Roundup: Media's Take
This is where we excerpt articles from the media that take a historical approach to events in the news.
Edward Epstein, in the San Francisco Chronicle (April 28, 2004):
The special committee formed to investigate what the president called an"unprovoked and dastardly attack" on the United States waded deep into controversy, interviewed dozens of witnesses and produced a 10 million-word record.
It issued a final report, blaming many involved in U.S. national security for failing to do their jobs and recommended sweeping changes to prevent a similar attack in the future.
In many ways, this sounds like the current bipartisan commission investigating the Sept. 11 terrorist attacks, which is due to report by late July. But it's the tale of Congress' Joint Committee on the Investigation of the Pearl Harbor Attack, which in 1945-46 conducted the last of a host of inquiries, and the most complete, into Japan's Dec. 7, 1941, bombing of the U.S. Pacific fleet in Hawaii.
The similarities between the reports of the two commissions are striking. If a reader substitutes the words"Sept. 11" for"Pearl Harbor," at times the voluminous final report of the Pearl Harbor inquiry can induce a serious case of deja vu, raising the question of how much a nation caught napping in 1941 -- and again 60 years later -- has really learned.
"The committee has been intrigued throughout the Pearl Harbor proceedings by one enigmatical and paramount question: 'Why, with some of the finest intelligence available in our history, with the almost certain knowledge that war was at hand, with plans that contemplated the precise type of attack that was executed by Japan on the morning of December 7 -- why was it possible for a Pearl Harbor to occur?'" the final report asked.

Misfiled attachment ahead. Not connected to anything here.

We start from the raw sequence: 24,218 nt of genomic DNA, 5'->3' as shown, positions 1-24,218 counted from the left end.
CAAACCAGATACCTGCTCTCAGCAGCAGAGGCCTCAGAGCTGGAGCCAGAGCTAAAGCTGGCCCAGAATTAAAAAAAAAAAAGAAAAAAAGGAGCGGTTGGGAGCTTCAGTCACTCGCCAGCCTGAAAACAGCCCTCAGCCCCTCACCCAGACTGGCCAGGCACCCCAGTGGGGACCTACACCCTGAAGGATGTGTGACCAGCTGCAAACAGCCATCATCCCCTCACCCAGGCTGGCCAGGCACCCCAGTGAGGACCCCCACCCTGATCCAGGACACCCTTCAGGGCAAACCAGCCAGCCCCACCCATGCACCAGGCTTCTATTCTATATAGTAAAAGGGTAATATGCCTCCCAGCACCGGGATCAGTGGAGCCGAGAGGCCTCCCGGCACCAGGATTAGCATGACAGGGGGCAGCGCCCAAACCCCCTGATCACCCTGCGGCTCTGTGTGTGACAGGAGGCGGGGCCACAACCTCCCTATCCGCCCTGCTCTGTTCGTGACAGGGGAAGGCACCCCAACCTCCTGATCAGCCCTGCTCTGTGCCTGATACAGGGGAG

The committee's report told a tale of complacency, poor communications between government agencies and officials' stubborn refusal to contemplate the seemingly impossible, even though an attack on Pearl Harbor had been the subject of military war games.
Flash forward to 2004, and the 10-member bipartisan commission has heard what previous inquiries into the Sept. 11 attacks learned -- that the FBI and CIA failed to share information with each other or within their own agencies, that investigators in the field were frustrated in getting their concerns heard by higher-ups, that Presidents Bill Clinton and George Bush might not have done all they could to pursue al Qaeda and its leader, Osama bin Laden, and that virtually everyone ignored indications that commercial planes could be hijacked and used as flying suicide bombs.
"We were drowning in a sea of intelligence both times," said Stanley Weintraub, author of"Long Day's Journey Into War: Pearl Harbor and a World at War."
"It was a matter of connecting the dots," he added.